Within the complex sequence of palisades and ramparts, there are traces of at least nine house-sites. As described earlier house-stances (1, 2 and 3) are probably associated with palisades of either Components 1 or 2. Visible only from aerial photographs, these house-sites appear to average about 14m in diameter. A fourth possible house-stance (4) of smaller dimensions, lies within rampart F and is itself overlain by a ring-ditch house (5). This ring-ditch house measures 16m in diameter from N to S by 14m transversely overall and comprises a central platform measuring 10m from N to S by 8.6m transversely within a ditch averaging 2m in width (up to 4m on the N side). There is a slight trace of an external groove, but no evidence for an entrance. Two further ring-ditch houses (6 and 7) lie to the N of the massive stone wall (G). That to the W, measures 13m in diameter overall, and comprises a central platform measuring 8m in diameter within a 2m wide ditch. There is a 2.4m wide entrance in the NW angle connecting directly with the hollow-way (J). Immediately E is a third ring-ditch house (7) measuring 12m in diameter, and comprising a 7m diameter central platform within a ditch averaging 2m in width. There is a 1.8m wide entrance on the ENE. It must be doubtful if both these ring-ditch houses were contemporary as the eves would have overlapped. In addition to the houses described above there are a further five irregular platforms set within the circuit of ramparts (G) and (H) though they could relate to any of the main components. Four to the N and E of the hollow-way (J) have a NW aspect, and measure from 6m to 8m in diameter. The fifth, in the angle between the hollow-way and a low bank, measures 5m from N to S by 4m transversely.

Information from RJ Mercer (University of Edinburgh) 1 April 1985

RCAHMS, MS/2598, no. 32/430.


Note (15 September 2015 - 14 December 2016)

The fort on the summit of Craik Moor is not only one of the highest in Scotland, but also has the most complex arrangements of timber built perimeters of any fort yet recorded. Its defences comprise a wall that has probably succeeded a robbed rampart and a series of earlier and more extensive palisaded perimeters, though the precise sequence and the configuration of these timber defences is uncertain. While RCAHMS investigators who first recorded the defences in detail in 1949 believed that the inner wall formed a complete circuit, Roger Mercer in 1985 suggested that this, the latest period of fortification was effectively a promontory fort, with a stone-faced wall from 2.4m to 3.6m thick barring access to the summit from the S. If so, the interior is roughly triangular, measuring 63m in breadth immediately to the rear of the wall, and tapering northwards over a distance of at least 65m to the line of the earlier rampart (0.3ha), and possibly as much as 75m to the very tip of the summit area (0.37ha). In addition to several small scoops, it contains at least four large timber round-houses, two of which have clearly defined ring-ditches with well-formed entrances. Some of these round-houses, however, may belong to earlier phases and traces of another three are visible immediately outside the wall on the S, enclosed behind the next line of defence, a low bank with boulders protruding along its line. The RCAHMS investigators were puzzled by the character of this bank, suggesting that it perhaps supported a substantial palisade, accompanied by a roughly concentric palisade trench lying on the slope 8m outside its line. Mercer more reasonably suggests that this is the footing of a robbed rampart, and it is this rampart that once encircled the whole of the summit area, rather than the inner wall. Thus it forms a roughly oval enclosure measuring about 100m from N to S by 70m transversely (0.5ha), with an entrance on the E, adjacent to where the modern track was driven up onto the crest of the hill in 1987, slicing obliquely along the rampart. While this was possibly a composite defence of a rampart with an external palisade, on the E the palisade trench diverges from its line, possibly indicating that it was a separate enclosure, perhaps enclosing a slightly larger area of about 0.6ha. Apparently springing from a single hairpin terminal immediately outside this palisade on the W is a double palisade, with yet another palisade trench set concentrically some 10m outside it. This again gives the impression of a composite defence, with a timber rampart founded on the double palisade and a pale outside it. As this enclosure survives to us, it gives the impression of an attached annexe, adding a further 0.3ha, but this partly rests on the hairpin terminal, indicative of an entrance, and as Mercer suggests, if this is discounted, these palisades might equally well relate to a free-standing enclosure taking in the whole of the summit knoll and the lower slope to the S, enclosing an overall area of about 0.9ha. Within the 'annexe', Mercer noted traces of two more palisade trenches cutting across this side of the hill on slightly different lines, both almost certainly cut by the innermost of the palisades outside the robbed rampart, while aerial photographs show the footprints of at least four more timber round-houses; these, however, are very difficult to see on the ground on account of the traces of cultivation across this slope that are also revealed by the photographs and has been carried right up to the line of the inner wall.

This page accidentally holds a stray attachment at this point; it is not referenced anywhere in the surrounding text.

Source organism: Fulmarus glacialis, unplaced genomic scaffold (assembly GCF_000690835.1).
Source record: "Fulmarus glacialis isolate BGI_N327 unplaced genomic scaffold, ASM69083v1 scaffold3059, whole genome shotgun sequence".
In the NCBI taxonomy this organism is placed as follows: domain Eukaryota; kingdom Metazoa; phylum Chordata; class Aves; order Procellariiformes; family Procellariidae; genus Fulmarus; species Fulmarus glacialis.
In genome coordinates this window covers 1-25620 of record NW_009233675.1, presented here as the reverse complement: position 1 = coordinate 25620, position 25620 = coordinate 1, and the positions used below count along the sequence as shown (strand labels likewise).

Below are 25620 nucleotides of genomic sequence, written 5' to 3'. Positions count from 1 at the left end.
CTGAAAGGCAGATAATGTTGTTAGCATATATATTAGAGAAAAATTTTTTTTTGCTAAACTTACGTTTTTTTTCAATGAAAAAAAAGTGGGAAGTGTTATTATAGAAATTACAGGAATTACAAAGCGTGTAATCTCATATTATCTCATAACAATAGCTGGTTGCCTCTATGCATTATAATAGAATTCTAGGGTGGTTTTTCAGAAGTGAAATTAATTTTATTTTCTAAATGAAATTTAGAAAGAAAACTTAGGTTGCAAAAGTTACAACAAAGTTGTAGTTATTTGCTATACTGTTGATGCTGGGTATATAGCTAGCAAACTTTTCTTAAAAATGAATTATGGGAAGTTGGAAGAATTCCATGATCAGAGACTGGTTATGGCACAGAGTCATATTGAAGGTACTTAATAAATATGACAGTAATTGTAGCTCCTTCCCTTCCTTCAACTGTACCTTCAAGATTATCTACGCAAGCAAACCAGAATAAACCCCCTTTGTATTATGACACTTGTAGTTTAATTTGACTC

Information from An Atlas of Hillforts of Great Britain and Ireland – 14 December 2016. Atlas of Hillforts SC3453

Sbc Note

Visibility: This is an upstanding earthwork or monument.

Information from Scottish Borders Council